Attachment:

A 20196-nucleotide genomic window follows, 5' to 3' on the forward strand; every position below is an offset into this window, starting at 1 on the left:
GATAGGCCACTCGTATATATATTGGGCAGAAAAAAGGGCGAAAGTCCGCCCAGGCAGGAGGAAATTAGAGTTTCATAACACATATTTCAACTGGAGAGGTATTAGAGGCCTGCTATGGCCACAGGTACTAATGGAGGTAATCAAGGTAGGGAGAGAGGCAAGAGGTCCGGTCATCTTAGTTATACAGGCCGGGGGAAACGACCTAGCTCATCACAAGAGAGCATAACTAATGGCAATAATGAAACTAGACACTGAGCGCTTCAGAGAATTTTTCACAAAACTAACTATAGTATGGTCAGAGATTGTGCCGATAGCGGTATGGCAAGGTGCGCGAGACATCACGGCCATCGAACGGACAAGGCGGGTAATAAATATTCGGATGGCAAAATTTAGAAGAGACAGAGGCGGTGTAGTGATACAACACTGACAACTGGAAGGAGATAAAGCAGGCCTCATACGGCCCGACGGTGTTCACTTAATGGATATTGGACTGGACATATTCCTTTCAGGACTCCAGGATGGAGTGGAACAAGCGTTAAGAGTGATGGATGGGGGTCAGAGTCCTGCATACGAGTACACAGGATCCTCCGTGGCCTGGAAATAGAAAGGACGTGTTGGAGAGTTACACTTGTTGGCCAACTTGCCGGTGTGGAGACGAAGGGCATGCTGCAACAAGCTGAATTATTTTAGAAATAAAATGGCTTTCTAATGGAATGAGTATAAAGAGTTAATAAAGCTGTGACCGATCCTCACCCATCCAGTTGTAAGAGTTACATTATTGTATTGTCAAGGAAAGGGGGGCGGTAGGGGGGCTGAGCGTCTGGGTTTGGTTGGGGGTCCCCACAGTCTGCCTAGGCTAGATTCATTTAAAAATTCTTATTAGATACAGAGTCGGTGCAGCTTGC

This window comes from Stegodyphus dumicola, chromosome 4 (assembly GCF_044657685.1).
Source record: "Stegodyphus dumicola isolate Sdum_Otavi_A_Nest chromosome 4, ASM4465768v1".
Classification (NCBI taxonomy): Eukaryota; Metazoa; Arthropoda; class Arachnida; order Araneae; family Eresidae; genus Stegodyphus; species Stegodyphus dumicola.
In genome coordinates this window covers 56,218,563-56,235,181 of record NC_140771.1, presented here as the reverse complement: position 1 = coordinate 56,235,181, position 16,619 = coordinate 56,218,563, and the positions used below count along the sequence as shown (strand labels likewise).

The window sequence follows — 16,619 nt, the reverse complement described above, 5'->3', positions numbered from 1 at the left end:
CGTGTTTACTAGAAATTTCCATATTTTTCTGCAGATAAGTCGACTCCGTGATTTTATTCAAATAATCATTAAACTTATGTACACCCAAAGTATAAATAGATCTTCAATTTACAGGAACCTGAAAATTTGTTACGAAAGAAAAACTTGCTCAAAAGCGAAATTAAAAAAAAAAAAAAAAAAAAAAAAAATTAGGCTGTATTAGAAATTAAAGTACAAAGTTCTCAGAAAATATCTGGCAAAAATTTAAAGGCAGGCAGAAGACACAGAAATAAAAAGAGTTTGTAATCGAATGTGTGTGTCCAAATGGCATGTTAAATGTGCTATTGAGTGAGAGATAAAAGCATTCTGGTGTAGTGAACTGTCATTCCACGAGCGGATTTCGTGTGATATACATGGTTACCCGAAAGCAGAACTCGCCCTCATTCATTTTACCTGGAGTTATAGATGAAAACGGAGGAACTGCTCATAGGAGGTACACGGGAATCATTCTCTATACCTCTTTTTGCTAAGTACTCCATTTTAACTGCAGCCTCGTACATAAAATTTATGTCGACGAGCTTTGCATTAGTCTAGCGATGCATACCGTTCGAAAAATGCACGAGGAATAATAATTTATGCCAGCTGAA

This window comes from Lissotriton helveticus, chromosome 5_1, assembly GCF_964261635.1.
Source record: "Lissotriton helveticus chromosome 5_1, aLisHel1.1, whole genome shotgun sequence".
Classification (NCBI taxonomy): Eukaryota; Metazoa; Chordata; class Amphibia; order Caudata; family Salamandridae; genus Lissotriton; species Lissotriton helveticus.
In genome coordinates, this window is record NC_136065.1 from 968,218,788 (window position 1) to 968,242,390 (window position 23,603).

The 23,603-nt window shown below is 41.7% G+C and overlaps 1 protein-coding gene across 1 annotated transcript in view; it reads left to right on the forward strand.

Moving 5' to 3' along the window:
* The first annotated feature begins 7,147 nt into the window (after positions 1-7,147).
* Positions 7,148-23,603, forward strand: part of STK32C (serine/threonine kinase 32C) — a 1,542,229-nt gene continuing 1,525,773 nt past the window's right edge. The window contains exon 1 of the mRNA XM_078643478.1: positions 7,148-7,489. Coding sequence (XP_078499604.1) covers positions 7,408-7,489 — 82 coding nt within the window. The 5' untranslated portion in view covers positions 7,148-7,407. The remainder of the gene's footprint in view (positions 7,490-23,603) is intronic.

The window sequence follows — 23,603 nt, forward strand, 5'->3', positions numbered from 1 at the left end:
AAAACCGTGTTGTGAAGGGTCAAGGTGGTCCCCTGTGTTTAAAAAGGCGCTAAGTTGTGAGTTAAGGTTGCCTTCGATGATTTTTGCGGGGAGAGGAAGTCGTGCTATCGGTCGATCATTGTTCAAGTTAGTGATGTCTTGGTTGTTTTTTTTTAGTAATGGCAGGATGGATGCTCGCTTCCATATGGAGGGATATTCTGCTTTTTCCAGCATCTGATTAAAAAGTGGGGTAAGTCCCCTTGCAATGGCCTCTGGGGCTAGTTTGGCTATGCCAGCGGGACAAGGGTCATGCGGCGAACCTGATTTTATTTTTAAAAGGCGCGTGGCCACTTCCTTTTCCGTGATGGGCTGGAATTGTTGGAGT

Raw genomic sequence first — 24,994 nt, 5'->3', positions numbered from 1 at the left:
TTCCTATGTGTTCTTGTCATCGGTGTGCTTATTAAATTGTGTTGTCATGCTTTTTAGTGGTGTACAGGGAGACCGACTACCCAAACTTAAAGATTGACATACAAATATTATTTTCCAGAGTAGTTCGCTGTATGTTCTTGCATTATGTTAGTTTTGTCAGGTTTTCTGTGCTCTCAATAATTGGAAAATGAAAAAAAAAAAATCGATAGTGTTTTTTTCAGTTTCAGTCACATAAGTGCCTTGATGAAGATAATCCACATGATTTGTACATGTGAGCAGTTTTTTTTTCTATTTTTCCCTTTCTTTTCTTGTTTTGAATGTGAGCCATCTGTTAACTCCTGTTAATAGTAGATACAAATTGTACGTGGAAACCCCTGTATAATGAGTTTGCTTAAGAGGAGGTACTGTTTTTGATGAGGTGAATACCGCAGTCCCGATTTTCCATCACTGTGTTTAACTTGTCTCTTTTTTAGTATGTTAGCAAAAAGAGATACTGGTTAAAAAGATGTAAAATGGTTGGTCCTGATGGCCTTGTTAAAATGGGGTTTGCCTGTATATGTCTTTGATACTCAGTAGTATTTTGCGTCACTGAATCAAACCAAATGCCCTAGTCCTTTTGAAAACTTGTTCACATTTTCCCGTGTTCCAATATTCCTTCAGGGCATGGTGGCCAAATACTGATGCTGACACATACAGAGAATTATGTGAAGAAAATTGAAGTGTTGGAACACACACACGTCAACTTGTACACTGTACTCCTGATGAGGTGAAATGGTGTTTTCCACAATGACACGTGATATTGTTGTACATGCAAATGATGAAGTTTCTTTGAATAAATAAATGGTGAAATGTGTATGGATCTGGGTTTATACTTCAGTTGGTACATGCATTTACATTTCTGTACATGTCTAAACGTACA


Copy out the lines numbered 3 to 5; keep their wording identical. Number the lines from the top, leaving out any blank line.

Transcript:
This window comes from Stegodyphus dumicola, chromosome 4 (assembly GCF_044657685.1).
Source record: "Stegodyphus dumicola isolate Sdum_Otavi_A_Nest chromosome 4, ASM4465768v1".
Classification (NCBI taxonomy): Eukaryota; Metazoa; Arthropoda; class Arachnida; order Araneae; family Eresidae; genus Stegodyphus; species Stegodyphus dumicola.